History has not treated the Victorian poets kindly. Writing during the age of the novel, and caught between the Romantics’ poetic riches and the modernists’ iconoclasm, Victorian poets were overlooked for much of the 20th century—or worse, condemned as staid, pompous or irrelevant. It is Robert Browning’s additional misfortune to have been born just three months after Charles Dickens (7th May 1812 to Dickens’s 7th February). Compared to the slew of documentaries, adaptations, books and exhibitions that marked Dickens’s bicentenary, the celebrations for Browning, which have been largely restricted to academic circles, are lacklustre. Nevertheless, the 200th anniversary of Browning’s birth deserves notice. Here’s why:
1. Services to the dramatic monologue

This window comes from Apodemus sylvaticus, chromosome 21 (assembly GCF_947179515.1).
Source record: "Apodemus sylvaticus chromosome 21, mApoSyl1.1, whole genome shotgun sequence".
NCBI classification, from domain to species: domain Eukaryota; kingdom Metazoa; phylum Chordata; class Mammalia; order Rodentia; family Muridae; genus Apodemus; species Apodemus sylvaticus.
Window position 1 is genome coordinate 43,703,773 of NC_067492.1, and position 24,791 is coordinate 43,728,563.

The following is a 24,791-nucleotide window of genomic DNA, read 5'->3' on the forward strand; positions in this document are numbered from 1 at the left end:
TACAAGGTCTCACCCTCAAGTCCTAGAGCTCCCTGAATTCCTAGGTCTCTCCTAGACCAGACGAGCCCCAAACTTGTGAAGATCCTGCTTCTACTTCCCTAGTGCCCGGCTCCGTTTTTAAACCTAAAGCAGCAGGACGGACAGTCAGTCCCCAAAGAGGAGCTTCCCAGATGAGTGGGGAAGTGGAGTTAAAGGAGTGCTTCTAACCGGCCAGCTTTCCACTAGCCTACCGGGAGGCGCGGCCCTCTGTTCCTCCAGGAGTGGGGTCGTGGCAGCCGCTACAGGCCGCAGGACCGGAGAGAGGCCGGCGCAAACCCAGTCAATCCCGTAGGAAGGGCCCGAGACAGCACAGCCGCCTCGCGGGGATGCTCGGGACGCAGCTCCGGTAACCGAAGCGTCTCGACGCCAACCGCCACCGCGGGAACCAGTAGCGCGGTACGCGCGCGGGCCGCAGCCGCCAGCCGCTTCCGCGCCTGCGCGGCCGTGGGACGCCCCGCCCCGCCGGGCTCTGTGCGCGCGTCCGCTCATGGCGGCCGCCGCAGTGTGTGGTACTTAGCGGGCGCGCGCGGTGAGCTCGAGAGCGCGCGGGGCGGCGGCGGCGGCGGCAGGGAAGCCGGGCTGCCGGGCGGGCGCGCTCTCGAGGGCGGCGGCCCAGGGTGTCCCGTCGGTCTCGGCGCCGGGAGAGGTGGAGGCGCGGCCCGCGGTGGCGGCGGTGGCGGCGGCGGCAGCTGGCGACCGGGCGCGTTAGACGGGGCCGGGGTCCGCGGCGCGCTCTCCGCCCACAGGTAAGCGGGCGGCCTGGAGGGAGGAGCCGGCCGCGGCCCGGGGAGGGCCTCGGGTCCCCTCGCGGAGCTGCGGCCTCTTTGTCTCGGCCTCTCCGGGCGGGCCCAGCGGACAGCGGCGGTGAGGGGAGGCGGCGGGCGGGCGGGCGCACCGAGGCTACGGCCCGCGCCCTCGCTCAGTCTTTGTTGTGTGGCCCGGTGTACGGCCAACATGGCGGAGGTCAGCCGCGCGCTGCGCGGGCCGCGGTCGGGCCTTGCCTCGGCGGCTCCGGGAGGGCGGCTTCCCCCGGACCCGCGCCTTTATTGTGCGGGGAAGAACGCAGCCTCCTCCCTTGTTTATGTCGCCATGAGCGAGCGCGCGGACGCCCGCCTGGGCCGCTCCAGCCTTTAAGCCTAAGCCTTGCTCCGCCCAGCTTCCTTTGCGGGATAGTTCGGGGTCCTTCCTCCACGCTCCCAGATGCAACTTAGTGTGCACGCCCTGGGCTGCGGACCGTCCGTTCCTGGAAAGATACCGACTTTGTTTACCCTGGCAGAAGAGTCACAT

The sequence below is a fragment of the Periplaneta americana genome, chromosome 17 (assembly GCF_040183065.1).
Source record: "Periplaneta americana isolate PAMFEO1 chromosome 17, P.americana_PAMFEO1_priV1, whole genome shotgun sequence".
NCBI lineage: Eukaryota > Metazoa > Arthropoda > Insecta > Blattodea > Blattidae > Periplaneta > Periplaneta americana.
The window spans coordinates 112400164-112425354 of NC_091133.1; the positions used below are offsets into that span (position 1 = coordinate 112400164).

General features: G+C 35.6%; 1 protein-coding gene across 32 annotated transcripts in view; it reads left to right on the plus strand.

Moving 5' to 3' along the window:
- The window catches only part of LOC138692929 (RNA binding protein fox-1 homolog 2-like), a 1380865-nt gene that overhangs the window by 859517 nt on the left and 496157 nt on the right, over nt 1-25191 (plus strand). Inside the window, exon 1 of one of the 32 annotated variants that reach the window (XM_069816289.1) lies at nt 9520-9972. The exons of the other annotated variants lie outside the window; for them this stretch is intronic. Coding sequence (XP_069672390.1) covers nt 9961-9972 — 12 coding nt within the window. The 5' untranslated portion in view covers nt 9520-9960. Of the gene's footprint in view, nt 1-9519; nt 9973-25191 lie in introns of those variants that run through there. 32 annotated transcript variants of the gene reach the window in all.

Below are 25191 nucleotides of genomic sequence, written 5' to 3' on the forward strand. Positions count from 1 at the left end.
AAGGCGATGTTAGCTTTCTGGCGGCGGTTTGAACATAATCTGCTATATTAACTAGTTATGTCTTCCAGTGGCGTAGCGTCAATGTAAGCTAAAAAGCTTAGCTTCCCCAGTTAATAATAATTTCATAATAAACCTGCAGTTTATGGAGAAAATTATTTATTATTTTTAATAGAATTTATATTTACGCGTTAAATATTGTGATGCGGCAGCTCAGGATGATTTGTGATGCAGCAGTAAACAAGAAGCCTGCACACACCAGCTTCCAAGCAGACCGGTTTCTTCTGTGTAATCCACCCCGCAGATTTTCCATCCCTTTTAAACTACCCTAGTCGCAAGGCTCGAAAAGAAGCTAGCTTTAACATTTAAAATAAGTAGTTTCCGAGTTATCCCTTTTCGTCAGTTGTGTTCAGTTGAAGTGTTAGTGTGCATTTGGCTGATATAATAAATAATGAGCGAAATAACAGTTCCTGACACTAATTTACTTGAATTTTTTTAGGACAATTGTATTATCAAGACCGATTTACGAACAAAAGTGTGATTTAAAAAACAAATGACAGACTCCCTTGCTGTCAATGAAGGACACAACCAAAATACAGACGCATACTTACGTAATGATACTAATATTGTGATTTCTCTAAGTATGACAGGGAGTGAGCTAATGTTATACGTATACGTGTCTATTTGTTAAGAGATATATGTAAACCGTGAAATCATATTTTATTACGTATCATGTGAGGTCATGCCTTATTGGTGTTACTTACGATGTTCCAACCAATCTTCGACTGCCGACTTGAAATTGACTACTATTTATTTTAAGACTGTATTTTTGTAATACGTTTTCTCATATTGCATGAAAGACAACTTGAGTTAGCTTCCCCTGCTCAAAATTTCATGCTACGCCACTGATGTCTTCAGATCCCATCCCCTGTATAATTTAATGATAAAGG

The dramatic monologue existed before the Victorian period, but it came of age with Robert Browning. A poetic form in which the speaker is a character distinct from the poet, and speaks aloud, usually to some silent audience, the dramatic monologue borrows elements from the theatre but, like the novel, is particularly suited to examining the relationship between character and context. In Browning’s hands, the form has the immediacy of speech, and the hundreds of historical and fictional characters who speak his monologues are mad, bad and peculiar enough to rival those invented by Dickens. “My Last Duchess” and “Porphyria’s Lover” are now Browning’s best-known works, with the former often described as the perfect dramatic monologue. Though these two are brilliant as stand-alone poems, they gain from being read alongside his other monologues. Try “Andrea del Sarto,” “Fra Lippo Lippi,” “Mr Sludge, ‘the Medium’” or “The Bishop Orders His Tomb at St Praxed’s Church”; for a collection, choose the 1855 volume Men and Women.